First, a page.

When “Peter and the Starcatcher” shifts from Broadway to Off Broadway this spring, it’ll be the latest in a string of shows encouraged to brave the risks of the Off Broadway market bolstered by a Rialto profile they cultivated first.

Producers announced in the fall that “Peter” would finish up its Main Stem stint Jan. 20; it will now reopen at Off Broadway’s New World Stages in an open-ended run that begins perfs in March.

The show arrives at New World with five Tonys under its belt for its Broadway run, which opened at the Brooks Atkinson Theater in April. Never a monster earner, the show nonetheless logged a notable uptick in sales during the Thanksgiving frame that suggests the “Peter Pan” prequel has begun to click with tourist auds.

In recent years, the increasingly fragile economics of the Off Broadway scene — hampered by smaller houses that generally ensured potential grosses couldn’t keep up with rising production costs — has encouraged producers to aim for Broadway with more intimately scaled productions that might have carved out a life Off Broadway in past decades. “Avenue Q,” “The 25th Annual Putnam County Spelling Bee” and “Spring Awakening” are among the indie-flavored, smaller-sized outings to find success on the Rialto.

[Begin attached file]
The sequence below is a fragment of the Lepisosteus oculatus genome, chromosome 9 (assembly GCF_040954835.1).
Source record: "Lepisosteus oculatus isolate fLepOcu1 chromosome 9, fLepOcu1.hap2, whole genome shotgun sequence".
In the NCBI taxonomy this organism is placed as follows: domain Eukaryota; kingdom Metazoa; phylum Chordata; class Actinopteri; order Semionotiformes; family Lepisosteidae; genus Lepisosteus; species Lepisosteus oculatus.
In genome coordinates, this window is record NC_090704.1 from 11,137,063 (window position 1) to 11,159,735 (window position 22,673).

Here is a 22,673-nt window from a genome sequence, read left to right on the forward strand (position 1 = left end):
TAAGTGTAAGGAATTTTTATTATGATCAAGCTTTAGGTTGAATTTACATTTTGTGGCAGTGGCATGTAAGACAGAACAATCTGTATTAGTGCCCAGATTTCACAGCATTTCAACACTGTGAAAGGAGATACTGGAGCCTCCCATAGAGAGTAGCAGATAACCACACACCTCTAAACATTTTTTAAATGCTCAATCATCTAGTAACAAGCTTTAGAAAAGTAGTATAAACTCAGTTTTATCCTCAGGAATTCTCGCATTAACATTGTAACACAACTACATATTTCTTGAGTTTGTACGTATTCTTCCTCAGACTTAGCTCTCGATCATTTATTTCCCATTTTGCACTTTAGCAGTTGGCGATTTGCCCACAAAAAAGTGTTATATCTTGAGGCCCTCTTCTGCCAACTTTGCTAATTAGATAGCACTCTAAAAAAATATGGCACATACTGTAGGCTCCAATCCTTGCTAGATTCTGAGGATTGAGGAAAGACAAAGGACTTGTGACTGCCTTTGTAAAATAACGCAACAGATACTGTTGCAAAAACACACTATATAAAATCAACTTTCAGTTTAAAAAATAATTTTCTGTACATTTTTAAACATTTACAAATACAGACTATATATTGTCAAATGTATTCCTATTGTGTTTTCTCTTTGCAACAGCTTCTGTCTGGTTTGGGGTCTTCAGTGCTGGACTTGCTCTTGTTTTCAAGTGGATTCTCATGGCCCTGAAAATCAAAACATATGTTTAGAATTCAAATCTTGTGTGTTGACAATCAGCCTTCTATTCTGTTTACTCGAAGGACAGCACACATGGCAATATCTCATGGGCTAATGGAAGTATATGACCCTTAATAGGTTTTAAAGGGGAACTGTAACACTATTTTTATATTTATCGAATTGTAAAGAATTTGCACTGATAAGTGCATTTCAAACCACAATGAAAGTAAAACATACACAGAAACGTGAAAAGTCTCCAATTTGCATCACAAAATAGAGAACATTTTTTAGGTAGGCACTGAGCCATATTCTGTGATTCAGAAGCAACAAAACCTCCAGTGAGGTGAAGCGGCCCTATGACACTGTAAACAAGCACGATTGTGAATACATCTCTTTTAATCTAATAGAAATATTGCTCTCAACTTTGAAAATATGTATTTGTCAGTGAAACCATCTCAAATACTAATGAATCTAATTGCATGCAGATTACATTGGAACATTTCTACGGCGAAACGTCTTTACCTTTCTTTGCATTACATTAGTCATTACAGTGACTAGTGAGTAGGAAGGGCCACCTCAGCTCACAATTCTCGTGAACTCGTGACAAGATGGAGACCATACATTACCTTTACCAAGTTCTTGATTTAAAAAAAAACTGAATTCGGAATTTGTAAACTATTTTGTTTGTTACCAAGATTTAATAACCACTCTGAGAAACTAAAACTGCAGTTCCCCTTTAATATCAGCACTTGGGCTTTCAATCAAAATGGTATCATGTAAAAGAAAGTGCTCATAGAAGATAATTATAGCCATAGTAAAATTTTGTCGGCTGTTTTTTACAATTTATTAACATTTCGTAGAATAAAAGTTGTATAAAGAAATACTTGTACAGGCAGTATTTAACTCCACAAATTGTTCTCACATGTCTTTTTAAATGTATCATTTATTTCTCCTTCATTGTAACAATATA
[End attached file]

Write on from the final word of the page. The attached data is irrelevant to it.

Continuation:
The past few years, though, have seen producers eke out further revenue from a property by moving an established Rialto name to a relatively less costly berth Off Broadway — often the spawning ground of such titles in the first place. “Avenue Q” is still running at New World Stages, where the show moved in 2009 after the end of its Broadway run, while “Rent,” “The 39 Steps” and “Million Dollar Quartet” also followed up Rialto engagements with stints Off Broadway.

Like those shows, “Peter” is a relatively small-scale outing with a low-tech aesthetic, a cast of a dozen and a small band. The showed, developed by Disney Theatrical Prods. but brought to the Rialto and now to New World Stages under the commercial auspices of a team led by Nancy Nagel Gibbs, first bowed in Gotham at nonprofit New York Theater Workshop in 2011, then took about a year to come together for the Rialto.

Exact dates for the Off Broadway run have yet to be set.